Tiger Woods is prepping for a big week in Japan — and he’s already planning his return.
Woods told Reuters that he has the 2020 Tokyo Olympics circled on his calendar. There’s not much the 15-time major champion hasn’t accomplished in his career, but representing the U.S. at the Olympic Games is a bucket-list item that remains unchecked. (In fairness, he’s only had one chance. Golf returned to the Olympics in 2016 after a 112-year absence.)
Woods, who called the Olympic team a “big goal,” also made it clear that he thinks this may be his final shot. “I don’t see myself having too many opportunities other than next year. Four years from now, at the next Olympic Games, I’ll be 48 years old. To be one of the top Americans at that age is going to be tough.”
Sixty players will qualify for the men’s and women’s Olympic tournaments, based on world rankings as of June 22, 2020. The top 15 players in the world automatically qualify, with an important limit: no more than four players per country. The rest of the field will be filled by the highest-ranked players from countries that do not already have two golfers qualified.
While Woods will certainly be in the top 60 and has a good chance at hanging inside the top 15, he’ll have a harder time hanging among the top four Americans; there’s an entire new generation of U.S. players gunning for those spots.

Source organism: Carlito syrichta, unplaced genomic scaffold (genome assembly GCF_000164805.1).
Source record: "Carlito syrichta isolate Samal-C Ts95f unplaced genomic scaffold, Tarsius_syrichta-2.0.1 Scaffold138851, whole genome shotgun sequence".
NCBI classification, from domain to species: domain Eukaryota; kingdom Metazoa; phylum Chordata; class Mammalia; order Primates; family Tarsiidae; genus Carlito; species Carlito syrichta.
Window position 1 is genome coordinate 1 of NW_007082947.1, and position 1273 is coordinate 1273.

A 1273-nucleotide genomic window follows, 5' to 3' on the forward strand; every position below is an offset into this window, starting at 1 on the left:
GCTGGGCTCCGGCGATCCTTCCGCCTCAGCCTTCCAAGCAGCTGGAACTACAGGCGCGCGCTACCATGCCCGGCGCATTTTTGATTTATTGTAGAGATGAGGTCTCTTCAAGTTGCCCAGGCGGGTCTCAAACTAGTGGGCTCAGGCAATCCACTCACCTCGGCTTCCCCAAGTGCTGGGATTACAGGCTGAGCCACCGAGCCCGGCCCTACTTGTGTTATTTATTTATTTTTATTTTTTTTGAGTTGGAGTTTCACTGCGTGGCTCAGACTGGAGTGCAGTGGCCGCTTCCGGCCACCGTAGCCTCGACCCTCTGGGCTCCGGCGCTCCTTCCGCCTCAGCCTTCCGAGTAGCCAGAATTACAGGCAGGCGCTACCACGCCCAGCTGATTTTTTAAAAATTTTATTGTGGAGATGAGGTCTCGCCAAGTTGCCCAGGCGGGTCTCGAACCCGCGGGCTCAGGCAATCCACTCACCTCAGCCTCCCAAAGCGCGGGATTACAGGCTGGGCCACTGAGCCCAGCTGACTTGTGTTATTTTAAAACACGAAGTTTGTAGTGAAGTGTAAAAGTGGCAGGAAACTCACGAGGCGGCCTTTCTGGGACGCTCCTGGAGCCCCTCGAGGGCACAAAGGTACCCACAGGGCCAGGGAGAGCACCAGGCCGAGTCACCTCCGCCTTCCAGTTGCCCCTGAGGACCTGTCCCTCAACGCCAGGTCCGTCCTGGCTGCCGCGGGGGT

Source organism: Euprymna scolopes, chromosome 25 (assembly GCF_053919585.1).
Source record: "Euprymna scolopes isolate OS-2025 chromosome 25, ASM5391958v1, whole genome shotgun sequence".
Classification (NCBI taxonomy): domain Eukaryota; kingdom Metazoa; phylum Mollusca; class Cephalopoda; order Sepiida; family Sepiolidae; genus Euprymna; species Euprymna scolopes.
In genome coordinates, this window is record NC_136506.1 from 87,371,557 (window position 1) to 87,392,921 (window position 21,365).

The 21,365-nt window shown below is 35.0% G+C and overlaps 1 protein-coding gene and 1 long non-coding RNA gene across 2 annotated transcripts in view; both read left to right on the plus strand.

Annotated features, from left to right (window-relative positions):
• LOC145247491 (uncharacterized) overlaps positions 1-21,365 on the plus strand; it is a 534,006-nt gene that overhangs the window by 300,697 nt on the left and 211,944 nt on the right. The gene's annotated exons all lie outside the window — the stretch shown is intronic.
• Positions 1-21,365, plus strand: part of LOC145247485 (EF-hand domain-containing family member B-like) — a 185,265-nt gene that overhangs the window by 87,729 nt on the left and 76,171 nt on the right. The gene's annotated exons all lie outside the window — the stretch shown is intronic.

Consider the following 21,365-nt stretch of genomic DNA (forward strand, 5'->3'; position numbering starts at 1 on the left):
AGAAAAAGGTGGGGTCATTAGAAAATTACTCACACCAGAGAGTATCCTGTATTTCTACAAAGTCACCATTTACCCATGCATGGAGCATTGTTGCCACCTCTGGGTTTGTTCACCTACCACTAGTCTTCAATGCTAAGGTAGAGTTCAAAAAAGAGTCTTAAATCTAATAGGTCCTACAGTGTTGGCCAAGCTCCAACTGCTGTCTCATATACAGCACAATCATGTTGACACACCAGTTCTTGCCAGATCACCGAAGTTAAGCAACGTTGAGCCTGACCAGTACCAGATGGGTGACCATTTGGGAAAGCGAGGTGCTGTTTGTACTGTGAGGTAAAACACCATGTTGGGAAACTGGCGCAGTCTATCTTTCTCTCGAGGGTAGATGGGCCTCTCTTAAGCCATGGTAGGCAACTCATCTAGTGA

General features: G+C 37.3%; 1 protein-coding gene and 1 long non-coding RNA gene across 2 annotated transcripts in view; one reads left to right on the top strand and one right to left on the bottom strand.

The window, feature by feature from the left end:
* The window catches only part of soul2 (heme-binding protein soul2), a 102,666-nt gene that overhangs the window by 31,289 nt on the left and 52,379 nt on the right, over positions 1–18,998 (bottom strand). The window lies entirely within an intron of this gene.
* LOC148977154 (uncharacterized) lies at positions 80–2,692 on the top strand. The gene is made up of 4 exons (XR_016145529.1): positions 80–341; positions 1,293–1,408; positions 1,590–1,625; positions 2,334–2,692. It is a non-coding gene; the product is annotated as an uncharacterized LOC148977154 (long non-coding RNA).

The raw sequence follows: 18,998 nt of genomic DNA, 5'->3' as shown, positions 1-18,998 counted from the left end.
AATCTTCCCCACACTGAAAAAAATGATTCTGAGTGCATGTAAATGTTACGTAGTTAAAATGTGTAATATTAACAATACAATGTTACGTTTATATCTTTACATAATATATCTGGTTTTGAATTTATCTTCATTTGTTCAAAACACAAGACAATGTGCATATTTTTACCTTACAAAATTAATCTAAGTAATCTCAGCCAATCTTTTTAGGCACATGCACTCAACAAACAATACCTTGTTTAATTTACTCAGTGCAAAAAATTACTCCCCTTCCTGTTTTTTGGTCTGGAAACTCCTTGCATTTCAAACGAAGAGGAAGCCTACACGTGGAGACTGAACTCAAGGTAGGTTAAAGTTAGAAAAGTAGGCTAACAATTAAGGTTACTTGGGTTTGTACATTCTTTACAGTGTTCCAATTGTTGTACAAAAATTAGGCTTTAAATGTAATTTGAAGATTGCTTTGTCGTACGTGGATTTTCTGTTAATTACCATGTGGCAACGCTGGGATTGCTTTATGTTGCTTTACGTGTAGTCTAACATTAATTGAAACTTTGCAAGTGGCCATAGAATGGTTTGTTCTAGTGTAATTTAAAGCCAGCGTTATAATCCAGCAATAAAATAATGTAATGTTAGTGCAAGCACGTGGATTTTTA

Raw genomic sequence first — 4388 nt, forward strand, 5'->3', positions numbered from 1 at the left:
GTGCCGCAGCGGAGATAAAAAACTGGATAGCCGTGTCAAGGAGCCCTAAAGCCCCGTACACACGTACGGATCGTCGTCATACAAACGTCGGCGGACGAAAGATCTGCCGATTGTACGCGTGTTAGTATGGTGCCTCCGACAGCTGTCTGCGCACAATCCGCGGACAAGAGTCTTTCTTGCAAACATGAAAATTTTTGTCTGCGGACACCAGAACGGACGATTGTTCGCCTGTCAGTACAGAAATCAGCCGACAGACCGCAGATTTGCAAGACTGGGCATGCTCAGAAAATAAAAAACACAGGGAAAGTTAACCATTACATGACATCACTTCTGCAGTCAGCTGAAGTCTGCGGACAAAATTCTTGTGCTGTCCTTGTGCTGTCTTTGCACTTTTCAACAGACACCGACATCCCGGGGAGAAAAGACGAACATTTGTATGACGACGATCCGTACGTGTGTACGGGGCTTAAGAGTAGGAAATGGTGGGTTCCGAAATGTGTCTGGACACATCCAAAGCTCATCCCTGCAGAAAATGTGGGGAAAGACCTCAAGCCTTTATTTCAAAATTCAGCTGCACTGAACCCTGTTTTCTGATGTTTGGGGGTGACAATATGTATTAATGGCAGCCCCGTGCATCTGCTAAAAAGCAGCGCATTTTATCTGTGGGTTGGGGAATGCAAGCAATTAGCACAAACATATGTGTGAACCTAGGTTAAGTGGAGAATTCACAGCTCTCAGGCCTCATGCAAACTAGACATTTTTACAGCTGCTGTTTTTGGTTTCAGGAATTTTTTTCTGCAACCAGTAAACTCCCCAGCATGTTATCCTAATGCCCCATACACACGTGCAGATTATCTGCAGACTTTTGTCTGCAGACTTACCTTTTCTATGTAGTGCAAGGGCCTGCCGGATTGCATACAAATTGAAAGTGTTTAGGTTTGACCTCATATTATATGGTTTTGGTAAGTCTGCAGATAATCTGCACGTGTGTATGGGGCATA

“The interesting thing about now is that when I was out, there was a whole generation of guys that I didn’t really compete against.
“Whether it was Jordan [Spieth], JT [Justin Thomas], Bryson [DeChambeau] or Patrick [Reed or Cantlay], these guys were just coming out and I missed that.
“Now they’re established and I’m coming back into the game, so it’s been fun to compete against those guys, not to mention some of the older guys.”
At the moment, Woods is ranked No. 9 in the world but has five countrymen ahead of him. Still, that won’t stop him from trying, especially since the Olympic Games have a special place in his heart.
“I went to my first Olympic Games when it was in Los Angeles,” Woods said, referring to the 1984 Games he attended as an eight-year-old. “So now to have the opportunity to be a part of the Olympics, because golf in my lifetime wasn’t a part of the Olympics, is an important aspect for us and the growth of the game. The game has become so global, and so reaching, that I think the Olympic Games is a great extension of that and I’d like to be a part of it.”
Woods will return to competition Monday at the Japan Skins Challenge, where he’ll take on Rory McIlroy, Jason Day and Hideki Matsuyama. Thursday he’ll make his 2019-2020 PGA Tour debut in the first-ever Zozo Championship.
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